• Patiently, fairly and inspiring put. I prefer your analysis to my own. “Hope burns eternal….”


        • Thanks, my friend. The problem is while I prefer my analysis to yours, too, the end you envision may be the more likely of the two. These are the times we live in.


  3. “The power of accurate observation is commonly called cynicism by those who don’t have it”.

    This is attributed to George Bernard Shaw, and sounds like something he would have said. Basically, Shaw is pointing out the difference between skepticism and cynicism, and as Duane points out, that is a fine line to draw.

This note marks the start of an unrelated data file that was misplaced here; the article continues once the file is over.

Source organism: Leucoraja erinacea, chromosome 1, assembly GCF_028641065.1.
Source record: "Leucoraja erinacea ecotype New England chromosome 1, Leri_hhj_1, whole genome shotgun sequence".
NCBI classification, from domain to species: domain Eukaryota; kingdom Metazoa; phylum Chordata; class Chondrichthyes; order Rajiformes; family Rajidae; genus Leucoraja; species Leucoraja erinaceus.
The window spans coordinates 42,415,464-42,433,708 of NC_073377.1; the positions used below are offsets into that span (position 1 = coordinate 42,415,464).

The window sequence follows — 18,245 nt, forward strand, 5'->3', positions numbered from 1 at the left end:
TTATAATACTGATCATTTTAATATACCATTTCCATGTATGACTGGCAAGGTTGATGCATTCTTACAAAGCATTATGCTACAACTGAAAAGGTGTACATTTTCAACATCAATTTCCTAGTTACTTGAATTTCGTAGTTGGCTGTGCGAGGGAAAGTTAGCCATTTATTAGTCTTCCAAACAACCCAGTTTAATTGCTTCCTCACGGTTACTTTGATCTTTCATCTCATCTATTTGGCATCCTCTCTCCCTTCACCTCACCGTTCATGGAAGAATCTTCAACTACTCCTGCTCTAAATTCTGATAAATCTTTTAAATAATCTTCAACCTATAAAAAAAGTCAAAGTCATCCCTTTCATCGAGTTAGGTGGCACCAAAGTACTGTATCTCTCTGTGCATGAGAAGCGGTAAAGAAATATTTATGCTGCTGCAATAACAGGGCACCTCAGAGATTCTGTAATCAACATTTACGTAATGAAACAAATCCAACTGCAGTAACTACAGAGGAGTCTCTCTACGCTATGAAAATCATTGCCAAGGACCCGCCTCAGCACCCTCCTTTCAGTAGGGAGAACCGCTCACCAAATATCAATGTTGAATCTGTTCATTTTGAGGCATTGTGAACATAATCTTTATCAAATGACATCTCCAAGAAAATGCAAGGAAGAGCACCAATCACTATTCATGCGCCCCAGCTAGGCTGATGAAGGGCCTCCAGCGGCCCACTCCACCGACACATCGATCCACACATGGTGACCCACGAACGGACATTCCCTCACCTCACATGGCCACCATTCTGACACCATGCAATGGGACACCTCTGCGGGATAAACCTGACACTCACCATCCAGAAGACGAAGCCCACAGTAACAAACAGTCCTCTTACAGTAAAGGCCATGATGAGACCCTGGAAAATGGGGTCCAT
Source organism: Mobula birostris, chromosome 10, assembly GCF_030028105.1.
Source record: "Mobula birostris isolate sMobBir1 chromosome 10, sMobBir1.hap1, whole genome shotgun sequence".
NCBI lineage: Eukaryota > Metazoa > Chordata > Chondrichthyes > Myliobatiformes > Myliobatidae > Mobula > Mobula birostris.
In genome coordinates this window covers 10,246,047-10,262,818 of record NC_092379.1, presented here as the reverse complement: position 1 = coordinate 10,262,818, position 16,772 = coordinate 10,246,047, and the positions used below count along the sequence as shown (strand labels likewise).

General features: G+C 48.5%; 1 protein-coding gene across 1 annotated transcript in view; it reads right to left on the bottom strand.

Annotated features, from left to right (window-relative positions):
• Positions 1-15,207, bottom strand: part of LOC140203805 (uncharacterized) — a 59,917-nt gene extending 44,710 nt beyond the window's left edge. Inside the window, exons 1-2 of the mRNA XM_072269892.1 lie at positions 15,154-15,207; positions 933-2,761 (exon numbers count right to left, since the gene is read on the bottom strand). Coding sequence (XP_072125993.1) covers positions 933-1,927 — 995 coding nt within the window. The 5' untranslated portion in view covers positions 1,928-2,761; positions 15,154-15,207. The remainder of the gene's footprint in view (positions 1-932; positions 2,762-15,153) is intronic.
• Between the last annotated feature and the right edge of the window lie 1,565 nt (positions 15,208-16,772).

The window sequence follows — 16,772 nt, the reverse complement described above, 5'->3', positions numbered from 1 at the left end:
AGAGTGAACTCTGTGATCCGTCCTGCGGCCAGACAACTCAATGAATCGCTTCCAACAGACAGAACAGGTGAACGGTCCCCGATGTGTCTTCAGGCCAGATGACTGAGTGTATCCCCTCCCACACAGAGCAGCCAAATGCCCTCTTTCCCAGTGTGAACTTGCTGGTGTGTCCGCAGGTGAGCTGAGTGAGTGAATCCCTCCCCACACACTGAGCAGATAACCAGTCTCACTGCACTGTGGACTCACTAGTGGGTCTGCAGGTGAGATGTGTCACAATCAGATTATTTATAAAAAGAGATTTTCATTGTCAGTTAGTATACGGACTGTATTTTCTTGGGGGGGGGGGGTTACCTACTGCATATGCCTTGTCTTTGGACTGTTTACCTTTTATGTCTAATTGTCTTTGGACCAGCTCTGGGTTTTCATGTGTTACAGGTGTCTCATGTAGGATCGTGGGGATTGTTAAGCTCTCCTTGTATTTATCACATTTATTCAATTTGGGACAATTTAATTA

I join this set of comments because I think that how we resist is equally as important as whether we resist. For me, the temptation to resort to the same tactics that Trump and his ilk use is powerful. I believe, though, that we must resist by modeling the behavior we want others to emulate. After all, if we use the same (despicable, to me) tactics the current crop of demagogues are using, then we have descended into cynicism, abrogating our belief that humans can be more than just “in it for themselves”, and “to hell with anyone else”. Do people behave that way? Of course they do, probably every day in some way or other. That’s not the point. The point is that each individual is constantly at war with themselves, in some kind of internal debate about what to do about the problem confronting them right now. Over the last several thousand years, maybe longer, that internal argument is being won more by the “kinder-gentler-do the right thing” side of our natures than by the “all for me, f*#k the rest” side. That’s one reason things are better now than they were 100 years ago, or 500 years ago, or 2000 years ago. (I think that science is the other major reason, making more time for this kind of thinking and activity by tapping sources of power beyond human and animal labor.)